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1969 Buick Riviera

Buick 2 frontThings are different when you're 12. Especially when you're really beginning to notice cars... and other things. When I was a dozen years old in early 1969, the original Star Trek series was still on, and we had not yet landed on the moon. As a nation, we were still recovering from the horrific events of 1968, including the public murders of Martin Luther King and Bobby Kennedy.

And despite the bad times, we really had no idea how well we had it back then. During the Summer, we got chaufeurred everywhere, had our meals taken care of, paid no rent, and, oh yeah, had the swimming pool at our disposal. In the cold months, there was the game room with pool table and juke box. Plus all the milk and cookies we could eat, brought to us by the lovely Miss Thelma.

Buick 1I guess I'm getting a little "The Wonder Years"-ish here, so lets move on to cars. And the car I remember most from this time was the one my best friend's father brought home one night... a brand new '69 Buick Riviera.

Everything about this car was a class act. From the outside, its gold paint and tan vinyl roof made its clean yet modern lines look elegant but simple. Its proportions were perfect, save for just a little extra overhang behind the rear wheels. But that's the only styling criticism I have of this car.

The fastback profile more than made up for that. This was a car you not only wanted to ride in, it was one you wanted to be seen in. When Miss Trudy picked us kids up in this, we knew the fun had just begun.

Buick 3 InteriorInside the Riviera was where it shined the most. Everything inside this car was deeply padded... the doors were pillowy soft... and seemed to sink in several inches when you poked them. The dash was also soft and squishy... when the feds dictated padded dashboards on cars the years before, Buick took that to heart and made a cushion. Even the A-pillar trim and sun visors had an amazing plyability to them that I have not seen matched in any car since.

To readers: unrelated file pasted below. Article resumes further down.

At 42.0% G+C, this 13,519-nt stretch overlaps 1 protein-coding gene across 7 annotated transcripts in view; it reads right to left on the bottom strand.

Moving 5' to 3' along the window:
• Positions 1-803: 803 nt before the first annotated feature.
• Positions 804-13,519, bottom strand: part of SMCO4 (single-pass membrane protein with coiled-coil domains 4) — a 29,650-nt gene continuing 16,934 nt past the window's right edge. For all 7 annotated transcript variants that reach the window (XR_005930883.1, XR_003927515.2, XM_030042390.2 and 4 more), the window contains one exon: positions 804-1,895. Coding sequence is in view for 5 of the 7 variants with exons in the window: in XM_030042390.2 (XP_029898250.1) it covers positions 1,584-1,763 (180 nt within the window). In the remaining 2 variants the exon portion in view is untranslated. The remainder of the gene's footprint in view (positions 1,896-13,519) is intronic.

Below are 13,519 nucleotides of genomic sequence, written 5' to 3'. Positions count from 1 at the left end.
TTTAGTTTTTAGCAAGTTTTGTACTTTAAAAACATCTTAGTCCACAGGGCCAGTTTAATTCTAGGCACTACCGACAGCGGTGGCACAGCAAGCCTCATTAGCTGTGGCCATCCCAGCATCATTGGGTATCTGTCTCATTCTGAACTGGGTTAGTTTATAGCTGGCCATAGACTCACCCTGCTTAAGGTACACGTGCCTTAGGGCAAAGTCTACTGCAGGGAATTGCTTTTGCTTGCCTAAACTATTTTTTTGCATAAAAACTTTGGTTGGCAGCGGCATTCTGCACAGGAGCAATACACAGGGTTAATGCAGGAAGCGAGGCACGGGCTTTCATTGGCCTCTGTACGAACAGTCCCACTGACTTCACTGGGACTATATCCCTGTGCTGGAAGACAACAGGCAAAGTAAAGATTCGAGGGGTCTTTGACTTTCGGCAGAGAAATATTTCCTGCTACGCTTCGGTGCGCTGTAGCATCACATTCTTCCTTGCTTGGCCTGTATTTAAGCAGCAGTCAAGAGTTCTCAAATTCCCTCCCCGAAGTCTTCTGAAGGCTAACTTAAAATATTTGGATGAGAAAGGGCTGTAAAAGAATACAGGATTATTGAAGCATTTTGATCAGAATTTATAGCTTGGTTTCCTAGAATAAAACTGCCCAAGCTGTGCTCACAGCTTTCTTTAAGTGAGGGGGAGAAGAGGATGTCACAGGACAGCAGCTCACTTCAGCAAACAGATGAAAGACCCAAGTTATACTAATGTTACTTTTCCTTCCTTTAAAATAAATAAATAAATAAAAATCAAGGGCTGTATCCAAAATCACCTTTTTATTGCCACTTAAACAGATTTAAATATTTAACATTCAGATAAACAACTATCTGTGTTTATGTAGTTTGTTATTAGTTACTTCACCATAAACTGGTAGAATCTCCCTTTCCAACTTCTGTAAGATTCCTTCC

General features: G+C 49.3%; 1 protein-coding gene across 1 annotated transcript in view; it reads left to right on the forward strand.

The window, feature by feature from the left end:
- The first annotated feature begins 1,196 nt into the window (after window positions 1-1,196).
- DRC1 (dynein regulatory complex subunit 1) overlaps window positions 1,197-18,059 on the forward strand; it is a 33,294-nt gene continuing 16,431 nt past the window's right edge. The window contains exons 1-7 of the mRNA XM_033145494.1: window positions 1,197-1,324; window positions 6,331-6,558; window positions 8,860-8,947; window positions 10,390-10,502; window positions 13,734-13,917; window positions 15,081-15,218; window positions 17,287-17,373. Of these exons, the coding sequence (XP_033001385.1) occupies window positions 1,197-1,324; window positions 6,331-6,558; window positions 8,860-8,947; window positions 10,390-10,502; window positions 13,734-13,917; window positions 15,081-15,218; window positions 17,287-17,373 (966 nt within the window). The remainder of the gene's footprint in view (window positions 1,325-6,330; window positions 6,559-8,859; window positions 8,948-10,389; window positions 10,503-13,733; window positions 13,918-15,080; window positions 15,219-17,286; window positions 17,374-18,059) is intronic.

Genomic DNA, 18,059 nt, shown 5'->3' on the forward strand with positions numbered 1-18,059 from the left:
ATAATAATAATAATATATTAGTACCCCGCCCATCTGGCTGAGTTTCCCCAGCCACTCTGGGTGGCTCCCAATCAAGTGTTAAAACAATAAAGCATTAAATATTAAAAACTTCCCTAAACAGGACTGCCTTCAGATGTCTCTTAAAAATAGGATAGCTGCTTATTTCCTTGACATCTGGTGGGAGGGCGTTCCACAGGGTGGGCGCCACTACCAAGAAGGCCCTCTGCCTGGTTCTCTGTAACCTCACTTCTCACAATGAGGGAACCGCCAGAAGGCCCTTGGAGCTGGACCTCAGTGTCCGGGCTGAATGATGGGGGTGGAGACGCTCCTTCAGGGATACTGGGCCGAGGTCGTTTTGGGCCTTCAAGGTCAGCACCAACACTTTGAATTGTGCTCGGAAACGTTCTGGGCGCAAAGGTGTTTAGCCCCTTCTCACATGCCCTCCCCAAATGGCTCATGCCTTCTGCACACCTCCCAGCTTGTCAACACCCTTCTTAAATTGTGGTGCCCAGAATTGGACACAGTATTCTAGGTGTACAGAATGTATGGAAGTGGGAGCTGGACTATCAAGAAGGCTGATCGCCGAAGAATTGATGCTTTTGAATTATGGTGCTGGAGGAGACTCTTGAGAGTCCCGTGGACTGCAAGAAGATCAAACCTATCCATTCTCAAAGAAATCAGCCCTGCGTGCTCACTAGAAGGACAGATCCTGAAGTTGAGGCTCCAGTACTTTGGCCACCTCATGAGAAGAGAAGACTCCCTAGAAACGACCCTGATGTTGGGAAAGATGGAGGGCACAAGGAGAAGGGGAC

The rear seating area, which was where we munchkins rode most of the time, was a parlor in itself. Each side had a power window switch set in, once again, deeply padded vinyl. There was a strip of wood just above the soft arm rest, and between the rear passengers, on the seatback, was a chrome grille covering the car's rear speaker.

Buick ad 2I did my best to find images of the car I knew for this post. I wish we had our own pictures of the grand Riviera, but I can't recall taking any. Many of these gold Rivieras had a black top, as in this ad image, but I thought the top matching the interior was a better way to go. And though some people today cringe at the thought of a gold or beige-colored car, I think these hues best suit the '69 Riviera then and now.

If memory serves, the car stickered for about $6,500. Their family also got a new Buick Electra 225 shortly thereafter, and I believe it stickered at $6,900. The Dad was a travel agent and real estate entreprenuer, and was obviously having a very successful year.